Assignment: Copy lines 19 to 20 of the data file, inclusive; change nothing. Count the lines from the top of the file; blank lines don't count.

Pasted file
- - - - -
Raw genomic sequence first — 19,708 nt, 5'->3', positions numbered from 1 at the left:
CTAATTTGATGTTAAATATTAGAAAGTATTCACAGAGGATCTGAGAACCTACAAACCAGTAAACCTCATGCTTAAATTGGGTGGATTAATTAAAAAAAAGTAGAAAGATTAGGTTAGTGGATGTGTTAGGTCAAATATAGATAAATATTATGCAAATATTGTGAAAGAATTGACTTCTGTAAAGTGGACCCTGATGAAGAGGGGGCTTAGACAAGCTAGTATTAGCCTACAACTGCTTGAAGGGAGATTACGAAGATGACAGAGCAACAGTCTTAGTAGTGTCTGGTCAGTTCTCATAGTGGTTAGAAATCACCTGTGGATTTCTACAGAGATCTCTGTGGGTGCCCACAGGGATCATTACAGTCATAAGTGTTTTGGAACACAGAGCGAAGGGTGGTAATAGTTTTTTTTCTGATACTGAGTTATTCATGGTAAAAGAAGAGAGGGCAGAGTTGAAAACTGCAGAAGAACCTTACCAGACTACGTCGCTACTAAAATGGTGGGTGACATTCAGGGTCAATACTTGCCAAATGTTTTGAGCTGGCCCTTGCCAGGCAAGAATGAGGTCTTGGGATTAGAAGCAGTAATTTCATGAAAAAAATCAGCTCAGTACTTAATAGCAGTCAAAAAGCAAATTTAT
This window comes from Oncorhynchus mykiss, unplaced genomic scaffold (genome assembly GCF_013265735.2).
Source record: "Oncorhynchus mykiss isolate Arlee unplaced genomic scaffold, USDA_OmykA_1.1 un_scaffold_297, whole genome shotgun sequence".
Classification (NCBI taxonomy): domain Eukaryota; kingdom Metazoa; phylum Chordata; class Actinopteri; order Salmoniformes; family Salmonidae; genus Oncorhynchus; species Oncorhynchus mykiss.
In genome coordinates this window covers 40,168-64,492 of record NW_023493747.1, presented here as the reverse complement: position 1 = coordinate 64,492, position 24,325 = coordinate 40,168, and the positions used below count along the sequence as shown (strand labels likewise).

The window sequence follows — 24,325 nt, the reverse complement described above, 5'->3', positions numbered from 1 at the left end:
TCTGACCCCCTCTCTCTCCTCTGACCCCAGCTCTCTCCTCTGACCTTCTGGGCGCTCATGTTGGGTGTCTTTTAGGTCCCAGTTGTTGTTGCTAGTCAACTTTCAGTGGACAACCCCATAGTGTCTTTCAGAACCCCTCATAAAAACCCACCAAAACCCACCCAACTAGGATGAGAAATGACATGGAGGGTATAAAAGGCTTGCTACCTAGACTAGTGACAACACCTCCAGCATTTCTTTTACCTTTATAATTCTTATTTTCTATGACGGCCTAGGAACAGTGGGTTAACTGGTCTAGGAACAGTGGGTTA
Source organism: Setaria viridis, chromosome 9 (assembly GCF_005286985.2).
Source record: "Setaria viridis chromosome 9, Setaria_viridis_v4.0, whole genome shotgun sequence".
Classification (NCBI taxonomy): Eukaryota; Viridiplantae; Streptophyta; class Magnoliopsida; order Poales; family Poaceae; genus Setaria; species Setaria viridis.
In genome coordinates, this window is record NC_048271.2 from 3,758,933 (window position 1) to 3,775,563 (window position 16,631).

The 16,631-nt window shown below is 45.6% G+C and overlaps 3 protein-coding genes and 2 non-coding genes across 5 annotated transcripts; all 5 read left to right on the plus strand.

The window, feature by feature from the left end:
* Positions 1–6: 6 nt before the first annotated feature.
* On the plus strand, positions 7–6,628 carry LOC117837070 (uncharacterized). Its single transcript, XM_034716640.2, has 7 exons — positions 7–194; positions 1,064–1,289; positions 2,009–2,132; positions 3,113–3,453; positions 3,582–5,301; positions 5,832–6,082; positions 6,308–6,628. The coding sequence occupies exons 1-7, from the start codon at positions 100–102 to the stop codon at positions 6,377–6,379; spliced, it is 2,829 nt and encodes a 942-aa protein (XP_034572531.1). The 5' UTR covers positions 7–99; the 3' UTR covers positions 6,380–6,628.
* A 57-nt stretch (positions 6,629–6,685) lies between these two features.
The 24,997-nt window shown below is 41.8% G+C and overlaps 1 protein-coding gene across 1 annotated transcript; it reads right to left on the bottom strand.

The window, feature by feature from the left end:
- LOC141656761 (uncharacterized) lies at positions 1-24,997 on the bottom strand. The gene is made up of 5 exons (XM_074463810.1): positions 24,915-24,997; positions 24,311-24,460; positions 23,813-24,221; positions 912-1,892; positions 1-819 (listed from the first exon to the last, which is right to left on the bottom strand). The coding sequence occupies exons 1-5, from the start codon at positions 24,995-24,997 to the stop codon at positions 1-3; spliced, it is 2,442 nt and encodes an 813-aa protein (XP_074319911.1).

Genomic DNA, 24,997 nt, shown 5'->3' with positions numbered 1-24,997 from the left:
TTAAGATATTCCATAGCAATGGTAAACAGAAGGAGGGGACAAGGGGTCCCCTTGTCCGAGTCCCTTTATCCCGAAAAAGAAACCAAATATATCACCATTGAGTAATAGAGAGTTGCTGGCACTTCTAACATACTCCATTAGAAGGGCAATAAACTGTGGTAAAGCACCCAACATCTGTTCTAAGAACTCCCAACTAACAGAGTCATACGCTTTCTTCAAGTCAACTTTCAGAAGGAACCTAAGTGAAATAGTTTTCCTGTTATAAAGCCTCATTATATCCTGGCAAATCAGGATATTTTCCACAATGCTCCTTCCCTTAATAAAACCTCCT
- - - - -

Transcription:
The window, feature by feature from the left end:
- LOC141656761 (uncharacterized) lies at positions 1-24,997 on the bottom strand. The gene is made up of 5 exons (XM_074463810.1): positions 24,915-24,997; positions 24,311-24,460; positions 23,813-24,221; positions 912-1,892; positions 1-819 (listed from the first exon to the last, which is right to left on the bottom strand). The coding sequence occupies exons 1-5, from the start codon at positions 24,995-24,997 to the stop codon at positions 1-3; spliced, it is 2,442 nt and encodes an 813-aa protein (XP_074319911.1).